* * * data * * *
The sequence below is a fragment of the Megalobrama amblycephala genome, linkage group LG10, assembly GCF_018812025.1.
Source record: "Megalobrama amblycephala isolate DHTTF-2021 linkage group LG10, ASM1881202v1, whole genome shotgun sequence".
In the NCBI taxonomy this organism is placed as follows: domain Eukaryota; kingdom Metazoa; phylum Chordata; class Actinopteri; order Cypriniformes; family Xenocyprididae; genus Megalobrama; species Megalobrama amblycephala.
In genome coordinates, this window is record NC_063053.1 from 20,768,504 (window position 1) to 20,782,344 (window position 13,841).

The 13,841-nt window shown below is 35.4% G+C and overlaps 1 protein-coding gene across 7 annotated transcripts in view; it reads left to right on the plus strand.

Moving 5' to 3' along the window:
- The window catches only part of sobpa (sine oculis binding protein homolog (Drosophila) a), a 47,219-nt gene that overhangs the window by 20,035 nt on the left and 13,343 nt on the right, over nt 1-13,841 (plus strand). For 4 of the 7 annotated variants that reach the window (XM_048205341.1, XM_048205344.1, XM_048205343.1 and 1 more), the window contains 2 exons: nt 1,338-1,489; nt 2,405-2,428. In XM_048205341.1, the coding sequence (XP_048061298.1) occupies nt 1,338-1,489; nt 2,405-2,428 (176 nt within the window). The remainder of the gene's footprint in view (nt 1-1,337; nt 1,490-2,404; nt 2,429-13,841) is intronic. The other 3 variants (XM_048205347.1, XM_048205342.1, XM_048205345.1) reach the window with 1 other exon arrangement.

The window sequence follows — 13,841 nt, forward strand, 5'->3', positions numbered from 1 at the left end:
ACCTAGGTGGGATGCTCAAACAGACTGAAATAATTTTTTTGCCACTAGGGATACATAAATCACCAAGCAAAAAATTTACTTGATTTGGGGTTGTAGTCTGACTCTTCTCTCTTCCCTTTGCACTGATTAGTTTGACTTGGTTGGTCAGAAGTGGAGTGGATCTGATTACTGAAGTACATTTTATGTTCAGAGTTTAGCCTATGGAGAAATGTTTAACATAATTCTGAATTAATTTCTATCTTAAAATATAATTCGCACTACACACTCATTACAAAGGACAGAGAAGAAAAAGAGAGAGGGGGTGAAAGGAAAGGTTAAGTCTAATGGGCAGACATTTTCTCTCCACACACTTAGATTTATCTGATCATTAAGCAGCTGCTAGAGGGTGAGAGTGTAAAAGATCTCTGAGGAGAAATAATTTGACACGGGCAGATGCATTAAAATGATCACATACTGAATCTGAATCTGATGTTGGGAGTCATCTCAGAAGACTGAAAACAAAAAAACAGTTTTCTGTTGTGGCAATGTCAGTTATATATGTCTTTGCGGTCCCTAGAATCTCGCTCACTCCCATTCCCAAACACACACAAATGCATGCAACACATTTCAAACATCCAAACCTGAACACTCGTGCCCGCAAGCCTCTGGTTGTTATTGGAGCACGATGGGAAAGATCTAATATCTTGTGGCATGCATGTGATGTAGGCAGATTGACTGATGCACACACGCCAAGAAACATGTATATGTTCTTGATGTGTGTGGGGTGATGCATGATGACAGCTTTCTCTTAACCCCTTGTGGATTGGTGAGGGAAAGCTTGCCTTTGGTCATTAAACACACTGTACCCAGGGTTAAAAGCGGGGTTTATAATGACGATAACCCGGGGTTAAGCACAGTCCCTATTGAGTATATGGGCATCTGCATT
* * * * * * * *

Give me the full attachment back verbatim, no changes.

The sequence below is a fragment of the Megalobrama amblycephala genome, linkage group LG10, assembly GCF_018812025.1.
Source record: "Megalobrama amblycephala isolate DHTTF-2021 linkage group LG10, ASM1881202v1, whole genome shotgun sequence".
In the NCBI taxonomy this organism is placed as follows: domain Eukaryota; kingdom Metazoa; phylum Chordata; class Actinopteri; order Cypriniformes; family Xenocyprididae; genus Megalobrama; species Megalobrama amblycephala.
In genome coordinates, this window is record NC_063053.1 from 20,768,504 (window position 1) to 20,782,344 (window position 13,841).

The 13,841-nt window shown below is 35.4% G+C and overlaps 1 protein-coding gene across 7 annotated transcripts in view; it reads left to right on the plus strand.

Moving 5' to 3' along the window:
- The window catches only part of sobpa (sine oculis binding protein homolog (Drosophila) a), a 47,219-nt gene that overhangs the window by 20,035 nt on the left and 13,343 nt on the right, over nt 1-13,841 (plus strand). For 4 of the 7 annotated variants that reach the window (XM_048205341.1, XM_048205344.1, XM_048205343.1 and 1 more), the window contains 2 exons: nt 1,338-1,489; nt 2,405-2,428. In XM_048205341.1, the coding sequence (XP_048061298.1) occupies nt 1,338-1,489; nt 2,405-2,428 (176 nt within the window). The remainder of the gene's footprint in view (nt 1-1,337; nt 1,490-2,404; nt 2,429-13,841) is intronic. The other 3 variants (XM_048205347.1, XM_048205342.1, XM_048205345.1) reach the window with 1 other exon arrangement.

The window sequence follows — 13,841 nt, forward strand, 5'->3', positions numbered from 1 at the left end:
ACCTAGGTGGGATGCTCAAACAGACTGAAATAATTTTTTTGCCACTAGGGATACATAAATCACCAAGCAAAAAATTTACTTGATTTGGGGTTGTAGTCTGACTCTTCTCTCTTCCCTTTGCACTGATTAGTTTGACTTGGTTGGTCAGAAGTGGAGTGGATCTGATTACTGAAGTACATTTTATGTTCAGAGTTTAGCCTATGGAGAAATGTTTAACATAATTCTGAATTAATTTCTATCTTAAAATATAATTCGCACTACACACTCATTACAAAGGACAGAGAAGAAAAAGAGAGAGGGGGTGAAAGGAAAGGTTAAGTCTAATGGGCAGACATTTTCTCTCCACACACTTAGATTTATCTGATCATTAAGCAGCTGCTAGAGGGTGAGAGTGTAAAAGATCTCTGAGGAGAAATAATTTGACACGGGCAGATGCATTAAAATGATCACATACTGAATCTGAATCTGATGTTGGGAGTCATCTCAGAAGACTGAAAACAAAAAAACAGTTTTCTGTTGTGGCAATGTCAGTTATATATGTCTTTGCGGTCCCTAGAATCTCGCTCACTCCCATTCCCAAACACACACAAATGCATGCAACACATTTCAAACATCCAAACCTGAACACTCGTGCCCGCAAGCCTCTGGTTGTTATTGGAGCACGATGGGAAAGATCTAATATCTTGTGGCATGCATGTGATGTAGGCAGATTGACTGATGCACACACGCCAAGAAACATGTATATGTTCTTGATGTGTGTGGGGTGATGCATGATGACAGCTTTCTCTTAACCCCTTGTGGATTGGTGAGGGAAAGCTTGCCTTTGGTCATTAAACACACTGTACCCAGGGTTAAAAGCGGGGTTTATAATGACGATAACCCGGGGTTAAGCACAGTCCCTATTGAGTATATGGGCATCTGCATT